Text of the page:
Jeezy’s new album, I Might Forgive… But I Don’t Forget, probably isn’t the best introduction to his work for the uninitiated.
The sprawling double album is 29 tracks long, has zero features, and serves to cement the artist’s legacy as one of trap’s most important innovators. There are references to early moments in his career, his struggles amidst his rise, and the world he built since first skyrocketing to rap stardom with 2005’s Let’s Get It: Thug Motivation 101.
Jeezy was almost a preordained star by the time he linked up with Def Jam for that first LP. His debut landed at No.2 on the Billboard 200, and his following LPs through 2019’s TM104: The Legend of the Snowman landed at No.1, No.1, No.3, No.2, No.4, No.1, No.6, and No.4, respectively.
He is for the people, and remains that same figure on I Might Forgive. Jeezy reckons with success, celebrating his wins while occasionally wondering why after all these triumphs he’s still left wanting more.
The thing that’s often overlooked about Jeezy is that even when he’s dealing with weighty topics or past traumas, he’s still funny as hell. Despite the turbulence that may impact his rhymes, he’s still looking for a bar that’ll make you cackle, or a moment that’ll get the whole club rapping along.
On “I Might Forgive,” which kicks off the album with typical Jeezy fare—menacing synths and MIDI orchestral arrangements—Jeezy scoffs at the haters who say his career is over. He refuses to whore himself out in return for another radio single, because his best hits build from the streets and force radio’s hand, not the other way around. On the cut, Jeezy still finds time to showcase some of his offbeat charm, rapping, “First of all, I’m too motherfuckin’ rich, so who y’all playin’ with?/ Y’all just like to hear yourself talk, y’all just be sayin’ shit (Damn) Wagyu with the truffle sauce, I just be tryin’ shit/ Hundred acres duplexes n***a, I just be buyin’ shit.” Only in Jeezy’s world is the concept of ordering world class steak random.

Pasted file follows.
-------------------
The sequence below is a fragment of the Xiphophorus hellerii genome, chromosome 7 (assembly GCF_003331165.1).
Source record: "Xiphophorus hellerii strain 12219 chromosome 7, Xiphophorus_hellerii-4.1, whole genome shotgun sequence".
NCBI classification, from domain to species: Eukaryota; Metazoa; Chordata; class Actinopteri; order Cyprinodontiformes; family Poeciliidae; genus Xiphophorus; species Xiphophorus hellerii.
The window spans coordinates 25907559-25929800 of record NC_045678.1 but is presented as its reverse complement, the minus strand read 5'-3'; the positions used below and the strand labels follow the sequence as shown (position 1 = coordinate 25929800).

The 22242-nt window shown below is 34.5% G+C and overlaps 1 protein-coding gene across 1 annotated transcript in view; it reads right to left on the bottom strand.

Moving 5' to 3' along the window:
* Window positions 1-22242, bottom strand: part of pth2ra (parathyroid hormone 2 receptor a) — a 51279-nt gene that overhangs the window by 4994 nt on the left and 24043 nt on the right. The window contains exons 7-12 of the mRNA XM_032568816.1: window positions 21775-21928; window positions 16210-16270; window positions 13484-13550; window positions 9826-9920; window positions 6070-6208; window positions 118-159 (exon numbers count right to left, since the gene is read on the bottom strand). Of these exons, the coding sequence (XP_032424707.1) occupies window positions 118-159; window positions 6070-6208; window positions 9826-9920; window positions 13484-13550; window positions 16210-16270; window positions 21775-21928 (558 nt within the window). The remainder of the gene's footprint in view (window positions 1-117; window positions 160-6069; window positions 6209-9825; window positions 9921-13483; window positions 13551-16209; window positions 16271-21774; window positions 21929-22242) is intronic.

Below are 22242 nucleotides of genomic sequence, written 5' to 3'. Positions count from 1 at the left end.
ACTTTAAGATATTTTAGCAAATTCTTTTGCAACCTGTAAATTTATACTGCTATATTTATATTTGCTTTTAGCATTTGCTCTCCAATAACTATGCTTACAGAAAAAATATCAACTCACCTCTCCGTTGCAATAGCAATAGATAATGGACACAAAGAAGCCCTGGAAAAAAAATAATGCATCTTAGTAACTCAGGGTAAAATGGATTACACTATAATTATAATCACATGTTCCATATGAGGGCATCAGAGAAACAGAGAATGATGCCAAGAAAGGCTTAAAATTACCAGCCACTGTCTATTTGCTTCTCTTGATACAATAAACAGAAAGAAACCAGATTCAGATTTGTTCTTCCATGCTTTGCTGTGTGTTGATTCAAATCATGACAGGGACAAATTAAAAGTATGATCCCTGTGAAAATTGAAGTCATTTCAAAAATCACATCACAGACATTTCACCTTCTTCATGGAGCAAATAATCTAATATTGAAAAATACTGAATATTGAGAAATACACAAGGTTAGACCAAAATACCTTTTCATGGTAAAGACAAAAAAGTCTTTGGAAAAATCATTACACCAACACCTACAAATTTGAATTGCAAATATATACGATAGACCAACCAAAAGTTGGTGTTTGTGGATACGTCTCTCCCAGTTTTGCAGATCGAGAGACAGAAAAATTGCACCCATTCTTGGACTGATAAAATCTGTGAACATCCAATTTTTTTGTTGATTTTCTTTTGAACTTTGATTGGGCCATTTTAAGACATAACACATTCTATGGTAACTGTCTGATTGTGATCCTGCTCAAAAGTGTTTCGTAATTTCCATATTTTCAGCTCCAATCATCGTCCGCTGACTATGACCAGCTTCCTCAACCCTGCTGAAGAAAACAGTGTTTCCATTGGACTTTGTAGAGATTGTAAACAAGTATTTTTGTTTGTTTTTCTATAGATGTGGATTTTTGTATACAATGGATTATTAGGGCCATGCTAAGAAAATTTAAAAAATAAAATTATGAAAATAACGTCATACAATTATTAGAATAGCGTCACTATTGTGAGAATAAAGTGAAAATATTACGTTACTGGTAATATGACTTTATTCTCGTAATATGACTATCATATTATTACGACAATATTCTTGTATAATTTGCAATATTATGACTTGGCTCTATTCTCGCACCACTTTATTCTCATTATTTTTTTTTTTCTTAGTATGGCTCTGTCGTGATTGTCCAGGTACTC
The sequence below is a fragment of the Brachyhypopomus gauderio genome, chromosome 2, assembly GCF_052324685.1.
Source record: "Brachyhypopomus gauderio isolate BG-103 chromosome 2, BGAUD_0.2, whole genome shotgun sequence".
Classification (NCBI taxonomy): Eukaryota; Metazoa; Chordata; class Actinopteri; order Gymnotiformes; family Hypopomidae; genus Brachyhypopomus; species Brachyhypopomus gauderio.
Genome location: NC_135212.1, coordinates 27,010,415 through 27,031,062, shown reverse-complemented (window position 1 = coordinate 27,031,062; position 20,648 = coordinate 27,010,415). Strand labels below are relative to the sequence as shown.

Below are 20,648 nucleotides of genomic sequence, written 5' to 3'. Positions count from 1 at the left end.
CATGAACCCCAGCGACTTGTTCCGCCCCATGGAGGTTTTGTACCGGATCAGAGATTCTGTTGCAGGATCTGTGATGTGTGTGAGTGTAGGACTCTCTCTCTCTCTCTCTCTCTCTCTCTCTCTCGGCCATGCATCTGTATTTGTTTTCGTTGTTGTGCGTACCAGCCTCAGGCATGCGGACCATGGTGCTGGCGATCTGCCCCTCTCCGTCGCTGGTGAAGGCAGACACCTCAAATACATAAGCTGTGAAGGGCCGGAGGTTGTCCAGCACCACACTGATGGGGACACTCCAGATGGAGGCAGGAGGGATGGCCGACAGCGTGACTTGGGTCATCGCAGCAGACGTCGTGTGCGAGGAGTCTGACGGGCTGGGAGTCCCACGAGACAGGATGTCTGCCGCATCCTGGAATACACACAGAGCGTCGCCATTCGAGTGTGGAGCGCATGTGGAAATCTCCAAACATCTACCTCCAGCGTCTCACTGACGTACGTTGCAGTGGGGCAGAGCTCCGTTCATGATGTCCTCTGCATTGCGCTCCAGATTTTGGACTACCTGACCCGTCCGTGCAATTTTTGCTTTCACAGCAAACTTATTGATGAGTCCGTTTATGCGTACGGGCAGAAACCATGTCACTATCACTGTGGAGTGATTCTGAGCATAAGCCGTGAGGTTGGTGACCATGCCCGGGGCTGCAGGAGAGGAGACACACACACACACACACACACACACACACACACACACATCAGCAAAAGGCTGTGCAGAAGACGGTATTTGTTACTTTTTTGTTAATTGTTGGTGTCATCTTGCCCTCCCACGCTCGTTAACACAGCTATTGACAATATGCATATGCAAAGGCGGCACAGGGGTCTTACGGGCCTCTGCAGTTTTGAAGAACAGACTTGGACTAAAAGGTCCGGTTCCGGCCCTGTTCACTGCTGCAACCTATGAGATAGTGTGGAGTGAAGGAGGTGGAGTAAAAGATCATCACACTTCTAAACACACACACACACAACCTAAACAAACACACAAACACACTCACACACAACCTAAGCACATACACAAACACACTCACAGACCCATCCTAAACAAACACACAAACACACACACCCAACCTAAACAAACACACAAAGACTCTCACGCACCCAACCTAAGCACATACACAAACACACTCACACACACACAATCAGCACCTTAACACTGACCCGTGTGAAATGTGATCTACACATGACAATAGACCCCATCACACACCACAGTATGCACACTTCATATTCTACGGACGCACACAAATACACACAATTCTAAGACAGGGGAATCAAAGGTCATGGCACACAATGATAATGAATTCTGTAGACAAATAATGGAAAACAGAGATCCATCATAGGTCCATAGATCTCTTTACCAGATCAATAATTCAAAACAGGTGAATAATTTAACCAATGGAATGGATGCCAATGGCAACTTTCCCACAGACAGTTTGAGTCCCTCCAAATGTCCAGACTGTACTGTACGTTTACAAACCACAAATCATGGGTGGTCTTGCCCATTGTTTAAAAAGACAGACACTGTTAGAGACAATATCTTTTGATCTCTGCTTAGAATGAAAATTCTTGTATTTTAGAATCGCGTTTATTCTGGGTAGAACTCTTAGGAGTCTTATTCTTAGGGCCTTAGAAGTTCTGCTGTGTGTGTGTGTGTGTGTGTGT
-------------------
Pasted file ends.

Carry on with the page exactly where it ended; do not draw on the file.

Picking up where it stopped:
On the meditative “This too Shall Pass,” producers Ricky Polo and Joe Stanley cook up a comparatively minimal beat, but around weepy strings and an intoxicating, wraith-like vocal sample. Jeezy tells the story of getting raided by the feds, and shares it with such clarity and detail that it sounds like the whole thing went down yesterday. Jeezy remains an elite narrative force, able to weave tales and paint epic pictures whenever he feels the desire to do so. On “This too” he raps, “And I ain’t hear, ‘Hut one, hut two, hut three,’ swear to god them bitches just blitzed/ The DEA and the task, ‘Need a search warrant,’ my ass/ Had a hundred sixty thousand in the armrest/ Yeah, them dirty motherfuckers took my last.” The bars hit especially hard as Jeezy introduces the chorus, which finds him recalling, “You ever went to sleep with no cash?’ You ever woke up with no bag?/ Walk around, lookin’ all mad?/ Tell ’em this too shall pass.”
On I Might Forgive, Jeezy is gifting his devoted fan base with a massive look into all facets of his life, from early day trapping to where he’s out now: forgiving but not forgetting, taking stock of the blessings but never forgetting where he came from. It’s a satisfying listen, but it’s way too long, making the weaker songs stand out.
“Don’t Cheat” confirms that Jeezy should never make horny R&B songs, and “Everything About Me is True” finds Jeezy repeating themes that occur throughout the album but the chorus conjures up images of a somehow cornier version of Gary Glitter’s “Rock and Roll.”
The album is a behemoth, and it’s not entirely sure what statement Jeezy is making with almost 30 tracks aside from the fact that he’s now independent and can do whatever he wants, but mid Jeezy still has plenty of peaks.